I’ve been writing about exploration technology for almost 20 years, and during that time many new products have hit the market. And as anyone who works in R&D knows, this does not happen in a linear fashion – some years are flush with new ideas while other years reveal more evolutionary than revolutionary technology.

An interesting thing about advances in seismic technology is how R&D is affected by market conditions. I’ve been told many times that there’s actually more innovation during downturns because people have more time on their hands; during boom times they’re too busy booking surveys to spend much time on the next great tool or methodology.

But I have to wonder if that metric, like so many others in the oil and gas industry, is no longer applicable. Oil prices have been robust these past couple of years, and seismic contractors have been going gangbusters trying to keep up with the demand for their services. Yet the recent European Association of Geoscientists and Engineers (EAGE) conference saw some truly remarkable product launches.

First was WesternGeco’s Isometrix marine seismic acquisition technology. The streamer system provides high-fidelity isometric point-receiver seismic data, overcoming spatial wave number bandwidth issues that have forced compromises in the past.

The breakthrough with Isometrix is its coverage in the crossline direction. Conventional streamers provide only coarse data in this direction and do not capture the entire wavefield. Isometrix technology enables the accurate reconstruction of the crossline seismic wave-field at spatial sample intervals formerly attainable only in the inline direction. The resulting data can be used for high-resolution near-surface imaging, deep reservoir characterization, and 4-D reservoir monitoring.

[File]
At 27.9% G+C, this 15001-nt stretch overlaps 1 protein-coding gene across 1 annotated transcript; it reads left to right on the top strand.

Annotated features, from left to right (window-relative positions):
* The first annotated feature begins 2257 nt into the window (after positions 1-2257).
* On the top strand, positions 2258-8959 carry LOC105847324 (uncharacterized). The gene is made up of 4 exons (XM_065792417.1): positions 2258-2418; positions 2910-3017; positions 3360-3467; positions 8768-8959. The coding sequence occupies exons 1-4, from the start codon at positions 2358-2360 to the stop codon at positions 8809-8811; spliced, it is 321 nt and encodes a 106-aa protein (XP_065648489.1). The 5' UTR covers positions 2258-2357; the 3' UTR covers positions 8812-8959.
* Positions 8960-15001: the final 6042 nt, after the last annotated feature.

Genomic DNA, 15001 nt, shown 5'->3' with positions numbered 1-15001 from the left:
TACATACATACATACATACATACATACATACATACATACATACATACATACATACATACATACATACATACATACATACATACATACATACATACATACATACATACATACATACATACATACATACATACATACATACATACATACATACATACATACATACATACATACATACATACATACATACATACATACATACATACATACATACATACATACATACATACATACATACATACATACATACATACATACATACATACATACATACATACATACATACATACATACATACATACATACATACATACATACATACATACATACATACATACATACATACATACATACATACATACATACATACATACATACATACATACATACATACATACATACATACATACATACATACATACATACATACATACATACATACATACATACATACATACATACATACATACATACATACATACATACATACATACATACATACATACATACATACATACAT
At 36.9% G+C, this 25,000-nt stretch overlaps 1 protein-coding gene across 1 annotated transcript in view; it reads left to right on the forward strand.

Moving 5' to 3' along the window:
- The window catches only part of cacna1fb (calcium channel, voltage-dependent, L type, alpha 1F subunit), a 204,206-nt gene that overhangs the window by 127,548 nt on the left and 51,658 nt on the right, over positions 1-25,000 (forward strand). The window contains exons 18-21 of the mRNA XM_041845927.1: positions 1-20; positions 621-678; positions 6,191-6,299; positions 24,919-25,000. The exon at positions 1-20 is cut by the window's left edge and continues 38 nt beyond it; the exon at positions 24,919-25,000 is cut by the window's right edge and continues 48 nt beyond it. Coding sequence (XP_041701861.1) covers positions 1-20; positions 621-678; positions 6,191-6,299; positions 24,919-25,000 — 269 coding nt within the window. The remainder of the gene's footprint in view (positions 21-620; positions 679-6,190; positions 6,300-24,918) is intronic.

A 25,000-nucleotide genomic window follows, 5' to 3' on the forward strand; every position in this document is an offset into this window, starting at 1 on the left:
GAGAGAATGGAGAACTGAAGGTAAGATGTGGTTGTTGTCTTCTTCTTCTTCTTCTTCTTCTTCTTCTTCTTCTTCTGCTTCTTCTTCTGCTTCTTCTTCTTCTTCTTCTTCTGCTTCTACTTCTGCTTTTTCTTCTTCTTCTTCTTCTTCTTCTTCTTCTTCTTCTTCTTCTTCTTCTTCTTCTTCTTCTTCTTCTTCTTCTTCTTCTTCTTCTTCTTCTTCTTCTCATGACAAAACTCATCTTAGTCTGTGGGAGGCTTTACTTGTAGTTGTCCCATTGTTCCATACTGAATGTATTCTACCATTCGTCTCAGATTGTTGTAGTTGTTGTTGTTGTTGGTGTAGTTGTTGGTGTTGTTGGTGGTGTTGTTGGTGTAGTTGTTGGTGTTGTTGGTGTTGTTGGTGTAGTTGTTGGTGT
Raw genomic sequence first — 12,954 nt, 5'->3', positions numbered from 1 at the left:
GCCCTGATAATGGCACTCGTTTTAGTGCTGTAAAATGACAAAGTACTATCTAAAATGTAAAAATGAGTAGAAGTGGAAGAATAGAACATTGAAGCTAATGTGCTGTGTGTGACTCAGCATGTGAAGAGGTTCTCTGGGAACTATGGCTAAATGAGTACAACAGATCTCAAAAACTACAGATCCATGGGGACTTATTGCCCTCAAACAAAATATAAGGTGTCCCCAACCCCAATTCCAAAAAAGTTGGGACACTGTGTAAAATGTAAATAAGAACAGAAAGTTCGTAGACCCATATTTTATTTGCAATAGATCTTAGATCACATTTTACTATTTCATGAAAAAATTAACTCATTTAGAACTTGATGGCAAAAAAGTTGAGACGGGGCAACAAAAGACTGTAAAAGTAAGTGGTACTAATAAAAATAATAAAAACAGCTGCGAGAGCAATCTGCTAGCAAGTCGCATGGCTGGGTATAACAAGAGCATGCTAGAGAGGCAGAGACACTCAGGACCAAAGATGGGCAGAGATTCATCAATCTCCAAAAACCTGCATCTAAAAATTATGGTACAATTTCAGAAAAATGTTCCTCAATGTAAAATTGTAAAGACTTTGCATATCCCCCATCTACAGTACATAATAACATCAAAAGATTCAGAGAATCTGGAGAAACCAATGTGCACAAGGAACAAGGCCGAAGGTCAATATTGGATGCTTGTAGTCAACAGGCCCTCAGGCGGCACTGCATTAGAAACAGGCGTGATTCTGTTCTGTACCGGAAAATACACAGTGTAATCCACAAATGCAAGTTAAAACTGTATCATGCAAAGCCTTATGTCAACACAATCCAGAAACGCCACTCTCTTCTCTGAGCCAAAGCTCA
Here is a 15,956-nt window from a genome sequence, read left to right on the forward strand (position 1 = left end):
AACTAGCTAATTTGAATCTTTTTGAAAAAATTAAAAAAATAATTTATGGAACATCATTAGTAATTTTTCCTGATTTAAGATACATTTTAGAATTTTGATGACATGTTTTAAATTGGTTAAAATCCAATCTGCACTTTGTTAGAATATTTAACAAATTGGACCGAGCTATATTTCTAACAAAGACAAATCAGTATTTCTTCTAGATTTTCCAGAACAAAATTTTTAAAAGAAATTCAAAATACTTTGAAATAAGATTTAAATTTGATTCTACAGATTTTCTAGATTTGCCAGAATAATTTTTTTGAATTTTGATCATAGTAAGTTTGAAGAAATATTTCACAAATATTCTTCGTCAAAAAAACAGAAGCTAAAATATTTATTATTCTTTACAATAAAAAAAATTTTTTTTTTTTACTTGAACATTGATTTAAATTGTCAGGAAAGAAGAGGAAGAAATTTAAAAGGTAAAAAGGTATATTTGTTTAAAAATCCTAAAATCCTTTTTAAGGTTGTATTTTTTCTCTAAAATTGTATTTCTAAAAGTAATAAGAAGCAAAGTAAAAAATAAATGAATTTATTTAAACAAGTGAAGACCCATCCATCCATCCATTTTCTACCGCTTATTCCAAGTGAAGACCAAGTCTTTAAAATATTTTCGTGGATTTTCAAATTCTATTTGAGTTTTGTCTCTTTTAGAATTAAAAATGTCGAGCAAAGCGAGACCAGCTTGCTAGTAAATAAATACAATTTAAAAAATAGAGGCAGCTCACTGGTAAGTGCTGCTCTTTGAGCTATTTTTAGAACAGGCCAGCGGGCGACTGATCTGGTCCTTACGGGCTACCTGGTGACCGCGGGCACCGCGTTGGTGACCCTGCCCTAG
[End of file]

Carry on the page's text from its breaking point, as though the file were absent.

Also premiering at EAGE was ION Geophysical’s WiBand, a processing technique that obtains broadband results from conventional streamer data. While several companies have introduced technology that acquires broadband data through new streamer technology, ION took the approach of letting the data processing group sort that out.

image- salt

These images compare stacked data from a typical salt province section (left) with WiBand processing (right). (Image courtesy of ION Geophysical)

“We take advantage of the properties of the ghost,” said Nick Bernitsas, senior vice president of ION’s GX Technology group. “These properties are somewhat predictable. We can use those properties to then eliminate the ghosts.” He added that the new processing technology will give operators the opportunity to reprocess legacy data.

More recently, CGGVeritas announced its first full-azimuth survey with its StagSeis subsalt imaging technology. The dual-vessel, long-offset multiclient survey will be conducted in the Keathley Canyon area of the Gulf of Mexico.

According to the company, StagSeis provides improved illumination and penetration capabilities in complex settings such as subsalt structures. Its acquisition design is based on a staggered vessel configuration, very long offsets, and full-azimuth coverage using BroadSeis, its marine broadband acquisition system.

Back when oil was US $10/bbl and the seismic industry was tanking, I used to wish I had enough money to license some spec data, just to help those guys out. I think they’re doing OK now.